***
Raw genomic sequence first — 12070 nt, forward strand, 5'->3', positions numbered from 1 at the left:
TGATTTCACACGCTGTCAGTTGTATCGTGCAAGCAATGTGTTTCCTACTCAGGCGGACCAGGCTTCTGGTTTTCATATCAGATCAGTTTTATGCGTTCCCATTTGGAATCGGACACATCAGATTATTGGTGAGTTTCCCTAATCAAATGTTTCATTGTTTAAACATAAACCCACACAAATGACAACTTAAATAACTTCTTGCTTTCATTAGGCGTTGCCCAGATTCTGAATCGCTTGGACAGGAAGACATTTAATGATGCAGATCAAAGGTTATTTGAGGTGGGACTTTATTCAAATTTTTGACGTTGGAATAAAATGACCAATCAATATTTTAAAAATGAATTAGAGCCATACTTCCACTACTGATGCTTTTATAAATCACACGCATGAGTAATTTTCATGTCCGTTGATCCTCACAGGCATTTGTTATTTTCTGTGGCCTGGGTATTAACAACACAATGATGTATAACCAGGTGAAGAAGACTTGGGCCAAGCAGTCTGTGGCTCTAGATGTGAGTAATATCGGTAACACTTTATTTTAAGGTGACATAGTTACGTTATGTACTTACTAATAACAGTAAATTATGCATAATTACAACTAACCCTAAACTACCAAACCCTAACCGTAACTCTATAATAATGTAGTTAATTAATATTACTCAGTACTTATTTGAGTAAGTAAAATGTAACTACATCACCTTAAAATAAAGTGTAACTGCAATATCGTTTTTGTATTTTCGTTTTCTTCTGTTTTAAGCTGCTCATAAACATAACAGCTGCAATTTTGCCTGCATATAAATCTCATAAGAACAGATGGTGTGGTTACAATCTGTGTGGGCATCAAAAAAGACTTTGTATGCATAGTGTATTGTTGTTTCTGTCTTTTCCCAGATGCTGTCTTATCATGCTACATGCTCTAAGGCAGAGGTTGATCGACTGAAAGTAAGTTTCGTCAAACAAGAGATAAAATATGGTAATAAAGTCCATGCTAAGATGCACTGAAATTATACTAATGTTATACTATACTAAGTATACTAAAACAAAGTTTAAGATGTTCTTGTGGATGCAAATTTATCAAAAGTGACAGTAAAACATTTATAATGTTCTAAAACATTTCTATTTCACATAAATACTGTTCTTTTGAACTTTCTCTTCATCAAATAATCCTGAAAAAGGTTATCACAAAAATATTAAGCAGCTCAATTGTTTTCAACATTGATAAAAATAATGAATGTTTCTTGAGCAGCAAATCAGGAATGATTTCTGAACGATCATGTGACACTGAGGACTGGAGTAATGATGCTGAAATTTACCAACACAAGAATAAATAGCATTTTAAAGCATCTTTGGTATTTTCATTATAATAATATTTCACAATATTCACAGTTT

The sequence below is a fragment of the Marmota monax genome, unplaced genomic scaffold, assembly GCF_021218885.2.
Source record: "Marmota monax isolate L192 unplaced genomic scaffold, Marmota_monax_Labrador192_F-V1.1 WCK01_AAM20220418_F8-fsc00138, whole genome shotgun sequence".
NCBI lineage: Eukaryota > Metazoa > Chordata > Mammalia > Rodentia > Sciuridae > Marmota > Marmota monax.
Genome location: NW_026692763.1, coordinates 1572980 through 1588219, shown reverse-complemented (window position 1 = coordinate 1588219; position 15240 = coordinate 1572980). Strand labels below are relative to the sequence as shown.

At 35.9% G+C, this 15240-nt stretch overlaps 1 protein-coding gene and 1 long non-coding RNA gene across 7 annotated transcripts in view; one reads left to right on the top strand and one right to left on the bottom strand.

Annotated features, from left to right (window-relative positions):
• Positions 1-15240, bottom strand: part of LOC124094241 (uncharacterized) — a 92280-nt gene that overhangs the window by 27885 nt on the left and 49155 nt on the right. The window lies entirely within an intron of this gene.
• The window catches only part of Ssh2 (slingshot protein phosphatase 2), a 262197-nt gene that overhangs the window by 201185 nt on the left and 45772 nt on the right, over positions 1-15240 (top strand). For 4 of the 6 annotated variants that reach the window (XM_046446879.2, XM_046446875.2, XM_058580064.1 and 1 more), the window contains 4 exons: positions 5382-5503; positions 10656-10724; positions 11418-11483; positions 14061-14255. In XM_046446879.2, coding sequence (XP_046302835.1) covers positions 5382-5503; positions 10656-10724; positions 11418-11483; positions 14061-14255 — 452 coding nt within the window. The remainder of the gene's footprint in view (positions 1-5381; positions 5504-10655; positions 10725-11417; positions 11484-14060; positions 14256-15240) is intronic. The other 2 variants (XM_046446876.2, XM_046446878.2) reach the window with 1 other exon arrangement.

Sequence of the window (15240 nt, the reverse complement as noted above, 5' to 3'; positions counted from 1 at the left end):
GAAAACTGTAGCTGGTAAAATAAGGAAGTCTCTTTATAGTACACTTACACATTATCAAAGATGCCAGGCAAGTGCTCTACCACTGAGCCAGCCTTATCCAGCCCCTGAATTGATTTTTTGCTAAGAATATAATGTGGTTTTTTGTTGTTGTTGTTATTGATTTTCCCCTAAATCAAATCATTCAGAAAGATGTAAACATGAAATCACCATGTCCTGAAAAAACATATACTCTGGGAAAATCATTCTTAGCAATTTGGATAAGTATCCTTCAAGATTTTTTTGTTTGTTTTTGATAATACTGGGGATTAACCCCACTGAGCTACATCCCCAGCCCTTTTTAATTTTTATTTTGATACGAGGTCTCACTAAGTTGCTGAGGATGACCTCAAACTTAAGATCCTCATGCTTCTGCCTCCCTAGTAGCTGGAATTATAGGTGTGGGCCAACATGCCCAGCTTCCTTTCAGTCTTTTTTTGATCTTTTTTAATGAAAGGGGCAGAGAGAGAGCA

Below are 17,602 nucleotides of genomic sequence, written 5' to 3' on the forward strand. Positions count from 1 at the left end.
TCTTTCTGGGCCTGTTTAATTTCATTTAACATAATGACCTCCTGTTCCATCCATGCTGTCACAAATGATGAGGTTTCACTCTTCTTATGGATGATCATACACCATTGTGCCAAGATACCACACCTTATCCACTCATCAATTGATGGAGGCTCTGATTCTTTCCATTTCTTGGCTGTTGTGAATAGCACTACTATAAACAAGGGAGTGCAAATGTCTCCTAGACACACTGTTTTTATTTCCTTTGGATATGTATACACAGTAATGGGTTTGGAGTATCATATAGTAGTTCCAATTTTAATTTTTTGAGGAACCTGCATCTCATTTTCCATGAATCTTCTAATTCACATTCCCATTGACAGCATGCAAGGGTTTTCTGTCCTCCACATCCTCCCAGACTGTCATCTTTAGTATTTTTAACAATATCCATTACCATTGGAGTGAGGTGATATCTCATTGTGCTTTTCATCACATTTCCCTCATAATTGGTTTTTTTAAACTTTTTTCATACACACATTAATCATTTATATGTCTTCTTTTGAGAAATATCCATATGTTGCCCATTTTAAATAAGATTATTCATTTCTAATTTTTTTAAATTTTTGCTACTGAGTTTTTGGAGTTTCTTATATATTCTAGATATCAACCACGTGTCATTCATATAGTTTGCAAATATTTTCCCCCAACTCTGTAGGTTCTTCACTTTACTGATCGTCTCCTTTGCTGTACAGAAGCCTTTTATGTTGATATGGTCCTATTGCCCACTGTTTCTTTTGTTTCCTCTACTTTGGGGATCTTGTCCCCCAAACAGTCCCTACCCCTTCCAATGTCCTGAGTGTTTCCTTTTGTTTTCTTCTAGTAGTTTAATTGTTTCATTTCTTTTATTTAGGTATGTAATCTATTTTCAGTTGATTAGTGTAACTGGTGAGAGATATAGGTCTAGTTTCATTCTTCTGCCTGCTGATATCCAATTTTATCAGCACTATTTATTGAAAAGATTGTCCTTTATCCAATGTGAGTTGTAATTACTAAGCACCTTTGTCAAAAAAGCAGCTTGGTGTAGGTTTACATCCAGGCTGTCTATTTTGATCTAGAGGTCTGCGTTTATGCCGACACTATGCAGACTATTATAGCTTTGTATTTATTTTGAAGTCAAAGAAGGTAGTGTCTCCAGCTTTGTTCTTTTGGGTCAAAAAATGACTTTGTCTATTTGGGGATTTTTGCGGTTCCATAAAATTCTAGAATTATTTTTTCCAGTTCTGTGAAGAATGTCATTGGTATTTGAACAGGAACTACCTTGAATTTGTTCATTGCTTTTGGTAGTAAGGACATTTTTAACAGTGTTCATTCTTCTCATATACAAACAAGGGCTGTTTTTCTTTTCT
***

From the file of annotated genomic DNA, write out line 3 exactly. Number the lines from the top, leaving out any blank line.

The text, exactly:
The sequence below is a fragment of the Marmota monax genome, unplaced genomic scaffold, assembly GCF_021218885.2.